The Rosary, a powerful prayer

The Rosary, which developed out of Christian piety over the centuries, has shown itself to be a very powerful prayer. In this meditation we consider how:
  • The Rosary gradually developed over the centuries
  • St Dominic used the Rosary to win over the heretics of his day
  • The Rosary has been credited with winning military battles, including that of Lepanto
  • Following Our Lady’s apparitions at Fatima, the Rosaries said for the conversion of Russia helped bring down the Communist regimes in Eastern Europe
  • The Rosary is powerful in uniting families
  • The  Rosary helps those who say it to grow in holiness

Devotion to the Holy Angels

Angels are real. They appear throughout the Bible, from the book of Genesis to the book of Revelation. Because we can’t see them, we can easily forget them. In this meditation we pray about how to increase our devotion to the angels, using texts of Scripture, St Josemaria Escriva and St John Vianney, to consider:

  • The Church’s teaching on the angels in the Catechism of the Catholic Church
  • The angels’ presence surrounding the tabernacle and in the Mass
  • St Raphael as an example of the protection and many services of our guardian angel
  • St Gabriel, as a messenger who passes on to us inspirations from God
  • St Michael, who defeats Satan and who protects us in times of temptation

Using our talents

Christ teaching the apostles

In the parable of the talents, one servant received five talents, another two and another one. So too, we have all received many, and different, talents from God, for which we will give an account at the end of our life. In this meditation we consider how:

  • We have all received many talents from God: our life, family, faith, intelligence, education, skills, etc.
  • Some of these are more important than others and we should use them accordingly
  • At the end of life we will be judged, not on whether we did better than someone else, but on whether we used well the talents God gave each of us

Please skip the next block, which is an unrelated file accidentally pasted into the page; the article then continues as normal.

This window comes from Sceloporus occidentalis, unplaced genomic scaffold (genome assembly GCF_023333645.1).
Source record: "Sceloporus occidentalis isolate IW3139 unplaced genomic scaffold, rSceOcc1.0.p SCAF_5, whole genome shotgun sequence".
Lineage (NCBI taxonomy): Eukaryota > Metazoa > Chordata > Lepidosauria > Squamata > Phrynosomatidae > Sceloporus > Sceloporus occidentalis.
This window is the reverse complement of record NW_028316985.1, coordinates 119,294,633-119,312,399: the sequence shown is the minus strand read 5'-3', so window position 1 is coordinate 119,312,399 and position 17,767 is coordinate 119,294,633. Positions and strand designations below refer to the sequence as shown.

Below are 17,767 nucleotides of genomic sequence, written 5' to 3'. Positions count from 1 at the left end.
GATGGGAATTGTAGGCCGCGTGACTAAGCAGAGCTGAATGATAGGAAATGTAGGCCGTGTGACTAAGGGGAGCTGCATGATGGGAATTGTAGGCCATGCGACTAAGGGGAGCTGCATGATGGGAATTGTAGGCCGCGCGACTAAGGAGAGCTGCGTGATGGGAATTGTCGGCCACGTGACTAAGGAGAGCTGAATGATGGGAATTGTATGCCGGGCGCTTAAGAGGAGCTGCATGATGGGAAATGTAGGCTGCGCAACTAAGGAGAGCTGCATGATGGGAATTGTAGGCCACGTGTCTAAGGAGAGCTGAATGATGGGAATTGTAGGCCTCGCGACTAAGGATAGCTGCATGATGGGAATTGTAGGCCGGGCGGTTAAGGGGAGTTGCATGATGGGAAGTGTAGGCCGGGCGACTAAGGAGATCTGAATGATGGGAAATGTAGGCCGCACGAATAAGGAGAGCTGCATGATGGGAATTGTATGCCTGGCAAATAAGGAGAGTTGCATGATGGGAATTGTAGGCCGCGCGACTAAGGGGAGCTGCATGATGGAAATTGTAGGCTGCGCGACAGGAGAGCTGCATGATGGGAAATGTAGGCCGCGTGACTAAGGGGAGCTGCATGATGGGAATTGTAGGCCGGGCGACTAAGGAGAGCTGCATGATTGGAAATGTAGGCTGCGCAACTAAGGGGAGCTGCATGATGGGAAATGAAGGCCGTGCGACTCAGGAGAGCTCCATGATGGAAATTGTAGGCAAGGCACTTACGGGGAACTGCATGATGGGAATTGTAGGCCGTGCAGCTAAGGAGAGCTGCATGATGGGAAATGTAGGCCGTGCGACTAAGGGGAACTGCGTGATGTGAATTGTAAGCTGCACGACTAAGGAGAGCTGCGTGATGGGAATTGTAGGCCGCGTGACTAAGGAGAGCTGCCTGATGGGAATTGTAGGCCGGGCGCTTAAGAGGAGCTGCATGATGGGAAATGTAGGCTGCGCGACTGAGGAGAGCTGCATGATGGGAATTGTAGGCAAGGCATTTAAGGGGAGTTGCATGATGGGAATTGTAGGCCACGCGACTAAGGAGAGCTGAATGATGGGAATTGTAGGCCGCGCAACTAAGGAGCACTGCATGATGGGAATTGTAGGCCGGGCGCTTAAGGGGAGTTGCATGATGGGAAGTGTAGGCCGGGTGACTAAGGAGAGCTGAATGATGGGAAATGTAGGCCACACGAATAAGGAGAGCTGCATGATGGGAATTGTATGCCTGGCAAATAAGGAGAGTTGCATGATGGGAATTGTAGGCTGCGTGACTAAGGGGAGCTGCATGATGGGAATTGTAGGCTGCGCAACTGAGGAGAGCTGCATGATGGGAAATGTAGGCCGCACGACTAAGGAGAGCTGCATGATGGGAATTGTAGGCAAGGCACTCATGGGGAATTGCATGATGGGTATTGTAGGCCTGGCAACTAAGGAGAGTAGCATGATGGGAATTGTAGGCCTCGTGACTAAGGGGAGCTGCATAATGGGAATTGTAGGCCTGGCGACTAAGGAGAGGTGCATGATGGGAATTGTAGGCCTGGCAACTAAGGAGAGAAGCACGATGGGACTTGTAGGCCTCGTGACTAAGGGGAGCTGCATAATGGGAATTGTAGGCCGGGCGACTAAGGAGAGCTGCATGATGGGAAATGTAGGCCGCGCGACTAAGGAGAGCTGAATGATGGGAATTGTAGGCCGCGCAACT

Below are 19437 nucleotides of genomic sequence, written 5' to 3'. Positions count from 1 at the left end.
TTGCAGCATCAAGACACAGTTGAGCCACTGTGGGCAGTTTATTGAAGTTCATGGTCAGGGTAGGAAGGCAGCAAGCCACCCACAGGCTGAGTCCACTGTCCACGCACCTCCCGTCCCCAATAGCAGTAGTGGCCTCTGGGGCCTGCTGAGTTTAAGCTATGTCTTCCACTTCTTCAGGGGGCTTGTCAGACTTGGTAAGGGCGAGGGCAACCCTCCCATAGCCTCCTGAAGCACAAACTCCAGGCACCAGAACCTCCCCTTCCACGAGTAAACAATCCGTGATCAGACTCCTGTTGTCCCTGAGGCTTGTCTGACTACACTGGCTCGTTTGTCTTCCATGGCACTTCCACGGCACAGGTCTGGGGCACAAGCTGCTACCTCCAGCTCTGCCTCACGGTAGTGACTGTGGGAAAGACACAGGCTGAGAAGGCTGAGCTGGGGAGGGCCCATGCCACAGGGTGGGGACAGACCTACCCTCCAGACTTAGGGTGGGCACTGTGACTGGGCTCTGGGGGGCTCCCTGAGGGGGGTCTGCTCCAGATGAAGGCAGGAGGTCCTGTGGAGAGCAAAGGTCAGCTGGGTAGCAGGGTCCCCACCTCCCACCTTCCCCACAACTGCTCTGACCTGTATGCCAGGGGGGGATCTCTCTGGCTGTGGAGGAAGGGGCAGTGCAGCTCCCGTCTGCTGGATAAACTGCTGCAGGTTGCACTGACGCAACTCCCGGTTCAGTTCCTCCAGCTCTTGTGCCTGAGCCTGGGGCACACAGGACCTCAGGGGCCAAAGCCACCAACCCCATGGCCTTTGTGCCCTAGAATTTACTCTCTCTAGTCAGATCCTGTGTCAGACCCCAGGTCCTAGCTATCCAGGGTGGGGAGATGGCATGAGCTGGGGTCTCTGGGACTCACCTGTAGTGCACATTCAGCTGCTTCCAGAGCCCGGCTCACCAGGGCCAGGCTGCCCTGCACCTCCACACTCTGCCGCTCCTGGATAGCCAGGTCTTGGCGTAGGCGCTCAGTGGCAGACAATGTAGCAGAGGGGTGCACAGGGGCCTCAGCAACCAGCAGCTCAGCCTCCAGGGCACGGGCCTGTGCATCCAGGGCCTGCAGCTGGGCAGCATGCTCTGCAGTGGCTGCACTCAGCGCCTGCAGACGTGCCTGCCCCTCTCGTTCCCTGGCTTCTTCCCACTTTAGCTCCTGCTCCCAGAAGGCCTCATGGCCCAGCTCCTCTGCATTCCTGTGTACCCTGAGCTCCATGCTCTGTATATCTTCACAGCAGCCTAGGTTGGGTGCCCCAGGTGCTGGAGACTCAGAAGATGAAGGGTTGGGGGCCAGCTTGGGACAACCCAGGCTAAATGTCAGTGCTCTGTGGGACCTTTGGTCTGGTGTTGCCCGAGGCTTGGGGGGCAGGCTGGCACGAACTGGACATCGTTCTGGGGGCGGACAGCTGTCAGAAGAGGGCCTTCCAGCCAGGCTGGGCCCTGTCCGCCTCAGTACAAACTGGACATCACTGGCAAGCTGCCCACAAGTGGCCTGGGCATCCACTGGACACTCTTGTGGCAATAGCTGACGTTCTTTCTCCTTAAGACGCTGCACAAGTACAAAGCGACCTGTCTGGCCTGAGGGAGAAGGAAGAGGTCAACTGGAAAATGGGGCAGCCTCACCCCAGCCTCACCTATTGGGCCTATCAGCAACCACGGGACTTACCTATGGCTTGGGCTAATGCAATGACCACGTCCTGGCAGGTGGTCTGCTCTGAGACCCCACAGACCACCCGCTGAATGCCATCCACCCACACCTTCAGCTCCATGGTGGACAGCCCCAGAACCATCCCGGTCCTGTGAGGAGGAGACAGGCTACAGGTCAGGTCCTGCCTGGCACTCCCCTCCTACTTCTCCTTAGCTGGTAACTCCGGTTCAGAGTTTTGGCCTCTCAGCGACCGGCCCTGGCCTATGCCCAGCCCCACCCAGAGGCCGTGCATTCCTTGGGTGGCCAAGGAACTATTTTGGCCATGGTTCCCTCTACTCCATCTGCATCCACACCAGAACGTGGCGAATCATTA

• We should not give in to the temptation to bury, or not use well, certain talents because it would be “too hard”
  • We should especially develop those talents related to our relationship with God, our family and friends, and our work

Always optimistic

As we go through life we often find ourselves tossed on the stormy seas and we can become discouraged, sad, and even depressed. The Covid pandemic adds to those troubles. In a situation like this, we need an attitude not of pessimism and sadness but of optimism and happiness. In this meditation we consider how:

  • Christ is always with us, no matter how bad the situation is, and he can calm every storm
  • Nothing is impossible for God
  • There is a bright side to every dark situation
  • God has a plan for our life, including our suffering, which we will see only at the end
  • We should give thanks for what we have instead of lamenting what we have not
  • Many people are far worse off than we are
  • God always brings good out of evil
  • In the end the eternal joy of heaven awaits us

The cross, pathway to heaven

Our Lord invited us, if we would be his disciples, to take up our cross and follow him. A few days later he manifested his divinity to three of his apostles in the Transfiguration, as we will see him in his glory in heaven.  In this meditation, using texts from Scripture, St Josemaria and St John Vianney, we consider how:

  • Our pathway to heaven passes by way of the cross
  • The cross is truly a blessing, in that it purifies us and it can be offered up for others
  • The cross is a manifestation of God’s love for us
  • When we have a cross to bear, we can think that Christ suffered more than we ever will, and that many others are suffering more than we are